FOR IMMEDIATE RELEASE
Contact: Pat Viets
Scientists and managers providing environmental services for the government will gather at a symposium on satellite remote sensing using synthetic aperture radar, instruments that produce pictures of the Earth's land and oceans and provide vital environmental data. NOAA and the Canadian Space Agency announced today. The symposium will be held at the Canadian Embassy in Washington, D.C., on March 28-29.
Scientists and managers in the government and their partners in industry and academia will be participating in this symposium. Participants will assess progress in developing practical products and services using data from synthetic aperture radar (SAR) instruments and will preview products and services expected in the future. Participants will also discuss how these data can be obtained by U.S. government agencies from commercial and government sources.
"I am gratified by the scientific and operational use already being made of RADARSAT-1 data in over 50 countries and, I anticipate significant benefits from further exploitation of SAR data and services," said Rolf Mamen, Canadian Space Agency's director general of space operations and symposium co-chair.
Synthetic aperture radar, currently flown on the Canadian Space Agency's RADARSAT-1 and the European Space Agency's ERS-2, can "see through" clouds and can be used day or night. SAR instruments produce high resolution images of the Earth's lands and oceans, providing data particularly vital in forecasting and analyzing sea ice. SAR data have also demonstrated promise in monitoring environmental disasters such as floods, earthquakes, oil spills and volcanic eruptions. U.S. government agencies, including NOAA, NASA, and NASA-approved researchers, have access to all archived RADARSAT-1 data and direct approximately 15 percent of the satellite's observing time.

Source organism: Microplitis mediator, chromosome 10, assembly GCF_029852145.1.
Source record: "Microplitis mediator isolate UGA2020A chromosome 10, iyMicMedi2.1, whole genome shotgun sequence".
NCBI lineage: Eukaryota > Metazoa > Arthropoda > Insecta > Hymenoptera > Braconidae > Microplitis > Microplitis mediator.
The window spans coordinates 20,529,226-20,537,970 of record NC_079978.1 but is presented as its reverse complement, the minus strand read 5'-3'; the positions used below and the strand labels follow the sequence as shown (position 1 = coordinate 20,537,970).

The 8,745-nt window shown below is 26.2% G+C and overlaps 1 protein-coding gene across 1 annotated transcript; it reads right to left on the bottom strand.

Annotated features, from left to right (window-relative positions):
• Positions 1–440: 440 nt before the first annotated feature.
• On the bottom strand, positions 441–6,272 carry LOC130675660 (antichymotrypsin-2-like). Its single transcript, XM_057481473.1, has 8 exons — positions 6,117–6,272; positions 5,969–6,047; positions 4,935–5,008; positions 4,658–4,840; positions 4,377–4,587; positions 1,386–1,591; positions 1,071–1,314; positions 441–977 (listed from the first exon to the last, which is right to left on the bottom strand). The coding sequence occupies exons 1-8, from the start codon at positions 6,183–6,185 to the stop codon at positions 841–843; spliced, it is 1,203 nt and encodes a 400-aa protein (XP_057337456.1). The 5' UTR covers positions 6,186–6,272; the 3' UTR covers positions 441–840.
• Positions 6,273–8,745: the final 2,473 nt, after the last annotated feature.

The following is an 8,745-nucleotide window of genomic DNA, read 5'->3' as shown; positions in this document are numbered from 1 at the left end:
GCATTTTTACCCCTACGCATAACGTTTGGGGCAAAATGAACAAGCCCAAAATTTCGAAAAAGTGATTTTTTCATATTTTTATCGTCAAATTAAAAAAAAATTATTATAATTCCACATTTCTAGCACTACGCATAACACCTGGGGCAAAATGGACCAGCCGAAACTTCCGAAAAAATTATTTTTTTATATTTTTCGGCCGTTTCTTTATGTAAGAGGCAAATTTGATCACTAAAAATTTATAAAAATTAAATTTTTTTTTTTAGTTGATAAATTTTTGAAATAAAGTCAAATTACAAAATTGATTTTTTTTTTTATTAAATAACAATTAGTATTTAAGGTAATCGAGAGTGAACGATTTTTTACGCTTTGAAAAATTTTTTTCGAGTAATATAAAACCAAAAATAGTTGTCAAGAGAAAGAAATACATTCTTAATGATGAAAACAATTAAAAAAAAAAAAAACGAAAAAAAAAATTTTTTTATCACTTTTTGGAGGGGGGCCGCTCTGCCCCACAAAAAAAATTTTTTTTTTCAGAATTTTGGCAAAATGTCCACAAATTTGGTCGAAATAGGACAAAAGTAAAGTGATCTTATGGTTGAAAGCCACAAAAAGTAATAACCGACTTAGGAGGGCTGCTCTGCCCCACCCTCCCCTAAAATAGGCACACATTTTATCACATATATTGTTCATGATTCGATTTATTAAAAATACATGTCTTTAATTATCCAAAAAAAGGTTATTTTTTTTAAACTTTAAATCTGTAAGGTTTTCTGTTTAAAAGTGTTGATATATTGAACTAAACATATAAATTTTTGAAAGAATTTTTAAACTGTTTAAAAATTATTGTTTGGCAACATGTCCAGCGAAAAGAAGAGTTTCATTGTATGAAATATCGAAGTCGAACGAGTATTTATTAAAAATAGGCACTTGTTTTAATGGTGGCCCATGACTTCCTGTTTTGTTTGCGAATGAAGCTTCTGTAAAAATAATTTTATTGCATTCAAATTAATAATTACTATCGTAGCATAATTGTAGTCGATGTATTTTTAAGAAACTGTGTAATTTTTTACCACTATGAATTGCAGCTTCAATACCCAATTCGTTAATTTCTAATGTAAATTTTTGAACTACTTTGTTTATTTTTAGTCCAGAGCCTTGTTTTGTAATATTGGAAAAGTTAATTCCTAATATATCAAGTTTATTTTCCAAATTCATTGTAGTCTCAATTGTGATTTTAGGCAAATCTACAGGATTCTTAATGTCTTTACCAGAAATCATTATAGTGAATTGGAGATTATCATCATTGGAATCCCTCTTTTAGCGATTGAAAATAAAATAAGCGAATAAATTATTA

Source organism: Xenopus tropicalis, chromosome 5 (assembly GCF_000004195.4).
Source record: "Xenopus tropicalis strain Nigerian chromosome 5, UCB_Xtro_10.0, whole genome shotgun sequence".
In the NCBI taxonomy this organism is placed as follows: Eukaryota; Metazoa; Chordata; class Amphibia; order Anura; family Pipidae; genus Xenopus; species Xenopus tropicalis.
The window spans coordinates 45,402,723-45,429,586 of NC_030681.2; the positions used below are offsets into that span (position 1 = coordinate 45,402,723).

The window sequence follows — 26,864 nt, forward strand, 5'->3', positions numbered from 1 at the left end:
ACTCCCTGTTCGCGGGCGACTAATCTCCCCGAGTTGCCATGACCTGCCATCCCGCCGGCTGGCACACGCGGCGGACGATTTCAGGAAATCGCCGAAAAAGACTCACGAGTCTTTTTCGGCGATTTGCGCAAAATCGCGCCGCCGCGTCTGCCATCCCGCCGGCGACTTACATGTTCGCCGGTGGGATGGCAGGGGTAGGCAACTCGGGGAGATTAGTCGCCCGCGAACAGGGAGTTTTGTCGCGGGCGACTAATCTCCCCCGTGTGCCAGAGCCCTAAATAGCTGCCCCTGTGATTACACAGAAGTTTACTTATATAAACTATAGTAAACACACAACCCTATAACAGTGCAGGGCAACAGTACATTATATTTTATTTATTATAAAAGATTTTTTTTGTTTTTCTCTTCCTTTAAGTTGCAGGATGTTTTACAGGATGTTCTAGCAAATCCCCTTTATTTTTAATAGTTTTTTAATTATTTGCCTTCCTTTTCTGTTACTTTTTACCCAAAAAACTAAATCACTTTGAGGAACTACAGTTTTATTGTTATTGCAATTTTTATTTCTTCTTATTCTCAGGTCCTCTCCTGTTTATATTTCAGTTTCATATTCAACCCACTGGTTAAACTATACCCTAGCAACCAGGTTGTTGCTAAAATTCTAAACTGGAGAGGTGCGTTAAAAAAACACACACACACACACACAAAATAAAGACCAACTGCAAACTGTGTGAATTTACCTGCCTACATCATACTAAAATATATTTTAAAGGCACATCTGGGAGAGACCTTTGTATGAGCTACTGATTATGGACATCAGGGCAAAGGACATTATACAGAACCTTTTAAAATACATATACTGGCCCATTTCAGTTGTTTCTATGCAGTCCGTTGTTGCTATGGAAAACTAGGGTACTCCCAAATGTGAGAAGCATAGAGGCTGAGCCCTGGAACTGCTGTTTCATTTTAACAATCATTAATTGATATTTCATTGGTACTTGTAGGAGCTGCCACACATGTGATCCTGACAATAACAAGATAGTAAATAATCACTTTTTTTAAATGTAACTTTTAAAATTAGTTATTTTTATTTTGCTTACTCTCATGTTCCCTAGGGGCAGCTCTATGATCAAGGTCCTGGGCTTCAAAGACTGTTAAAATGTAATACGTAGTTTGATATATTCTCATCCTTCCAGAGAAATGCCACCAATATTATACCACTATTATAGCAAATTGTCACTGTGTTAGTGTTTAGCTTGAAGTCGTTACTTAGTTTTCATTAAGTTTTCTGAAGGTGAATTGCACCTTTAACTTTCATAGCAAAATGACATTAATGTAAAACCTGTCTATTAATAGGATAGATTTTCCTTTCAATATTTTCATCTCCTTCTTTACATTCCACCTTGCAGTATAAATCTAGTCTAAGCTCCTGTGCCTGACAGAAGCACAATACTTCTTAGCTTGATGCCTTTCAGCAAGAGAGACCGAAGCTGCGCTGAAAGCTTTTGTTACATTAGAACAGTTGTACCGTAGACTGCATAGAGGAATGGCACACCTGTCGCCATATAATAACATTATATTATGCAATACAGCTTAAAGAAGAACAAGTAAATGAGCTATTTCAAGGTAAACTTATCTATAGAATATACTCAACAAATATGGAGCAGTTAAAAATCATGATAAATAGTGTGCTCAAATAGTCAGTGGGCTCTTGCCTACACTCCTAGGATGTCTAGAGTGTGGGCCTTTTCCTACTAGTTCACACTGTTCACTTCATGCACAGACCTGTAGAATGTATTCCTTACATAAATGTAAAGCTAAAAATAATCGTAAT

"SAR instruments are well-suited to a wide variety of practical applications," said Helen Wood, director of NOAA's Office of Satellite Data Processing and Distribution and U.S. co-chair of the symposium. "For over 10 years, SAR data have been used in U.S. government operations and research. Current SAR missions such as RADARSAT-1 and ERS-2, followed by new SAR missions from Canada, Europe and Japan, in the next few years, should help to make this type of data available to support the daily missions of many U.S. government agencies for the foreseeable future."
SAR applications include oceanography, meteorology, hydrology, forestry, geology, glaciology, agriculture and archeology.
For more information on the symposium, see: http://orbit35i.nesdis.noaa.gov/orad/sarconference/
For questions, please contact Karen Friedman: